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This story is suitable for children age 6 to 8 approx.
Dust under the rug.
By MAUD LINDSAY
Start of Story
From The Book of Stories for the Storyteller by Fanny E. Coe.
There was once a mother, who had two little daughters; and, as her
husband was dead and she was very poor, she worked diligently all the
time that they might be well fed and clothed. She was a skilled
worker, and found work to do away from home, but her two little girls
were so good and so helpful that they kept her house as neat and as
bright as a new pin.
One of the little girls was lame, and could not run about the house;
so she sat still in her chair, and sewed, while Minnie, the sister,
washed the dishes, swept the floor, and made the home beautiful.
Their home was on the edge of a great forest; and after their tasks
were finished the little girls would sit at the window and watch the
tall trees as they bent in the wind, until it would seem as though the
trees were real persons, nodding and bending and bowing to each other.
In the spring there were birds, in the summer the wild flowers, in
autumn the bright leaves, and in winter the great drifts of white
snow; so that the whole year was a round of delight to the two happy
children. But one day the dear mother came home ill; and then they
were very sad. It was winter, and there were many things to buy.
Minnie and her little sister sat by the fireside and talked it over,
and at last Minnie said:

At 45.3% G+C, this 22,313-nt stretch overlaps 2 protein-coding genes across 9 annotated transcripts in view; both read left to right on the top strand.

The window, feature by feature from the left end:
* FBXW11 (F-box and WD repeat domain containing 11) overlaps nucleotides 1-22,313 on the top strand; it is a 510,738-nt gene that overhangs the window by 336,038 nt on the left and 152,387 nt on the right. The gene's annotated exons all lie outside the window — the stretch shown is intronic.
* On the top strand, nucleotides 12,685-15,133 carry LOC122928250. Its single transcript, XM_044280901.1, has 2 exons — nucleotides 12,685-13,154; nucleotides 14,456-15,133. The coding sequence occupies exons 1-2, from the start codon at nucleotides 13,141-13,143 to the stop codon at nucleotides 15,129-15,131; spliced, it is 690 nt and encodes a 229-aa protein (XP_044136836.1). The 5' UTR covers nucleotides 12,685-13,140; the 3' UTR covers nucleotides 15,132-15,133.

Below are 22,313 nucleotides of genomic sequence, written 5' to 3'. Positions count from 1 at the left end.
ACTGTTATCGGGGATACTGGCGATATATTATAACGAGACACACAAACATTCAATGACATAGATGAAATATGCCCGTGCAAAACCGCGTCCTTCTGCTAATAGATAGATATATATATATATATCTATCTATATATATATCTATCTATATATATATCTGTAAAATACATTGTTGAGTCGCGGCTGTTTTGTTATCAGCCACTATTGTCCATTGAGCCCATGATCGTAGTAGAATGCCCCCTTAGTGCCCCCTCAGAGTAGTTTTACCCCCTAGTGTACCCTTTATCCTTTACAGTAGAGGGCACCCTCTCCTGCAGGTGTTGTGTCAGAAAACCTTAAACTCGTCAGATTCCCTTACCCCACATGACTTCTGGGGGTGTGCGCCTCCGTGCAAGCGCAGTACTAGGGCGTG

"Dear sister, I must go out to find work, before the food comes to an
end." So she kissed her mother, and, wrapping herself up, started from
home. There was a narrow path leading through the forest, and she
determined to follow it until she reached some place where she might
find the work she wanted.
As she hurried on, the shadows grew deeper. The night was coming fast
when she saw before her a very small house, which was a welcome sight.
She made haste to reach it, and to knock at the door.
Nobody came in answer to her knock. When she had tried again and
again, she thought that nobody lived there; and she opened the door
and walked in, meaning to stay all night.
As soon as she stepped into the house, she started back in surprise;
for there before her she saw twelve little beds with the bedclothes
all tumbled, twelve little dirty plates on a very dusty table, and the
floor of the room so dusty that I am sure you could have drawn a
picture on it.
"Dear me!" said the little girl, "this will never do!" And as soon as
she had warmed her hands, she set to work to make the room tidy.
She washed the plates, she made up the beds, she swept the floor, she
straightened the great rug in front of the fireplace, and set the
twelve little chairs in a half-circle around the fire; and, just as
she finished, the door opened and in walked twelve of the queerest
little people she had ever seen. They were just about as tall as a
carpenter's rule, and all wore yellow clothes; and when Minnie saw
this, she knew that they must be the dwarfs who kept the gold in the
heart of the mountain.
"Well!" said the dwarfs, all together, for they always spoke together
and in rhyme,
"Now isn't this a sweet surprise?
We really can't believe our eyes!"
Then they spied Minnie, and cried in great astonishment:
"Who can this be, so fair and mild?
Our helper is a stranger child."
Now when Minnie saw the dwarfs, she came to meet them. "If you
please," she said, "I'm little Minnie Grey; and I'm looking for work
because my dear mother is sick. I came in here when the night drew
Here all the dwarfs laughed, and called out merrily:
"You found our room a sorry sight,
But you have made it clean and bright."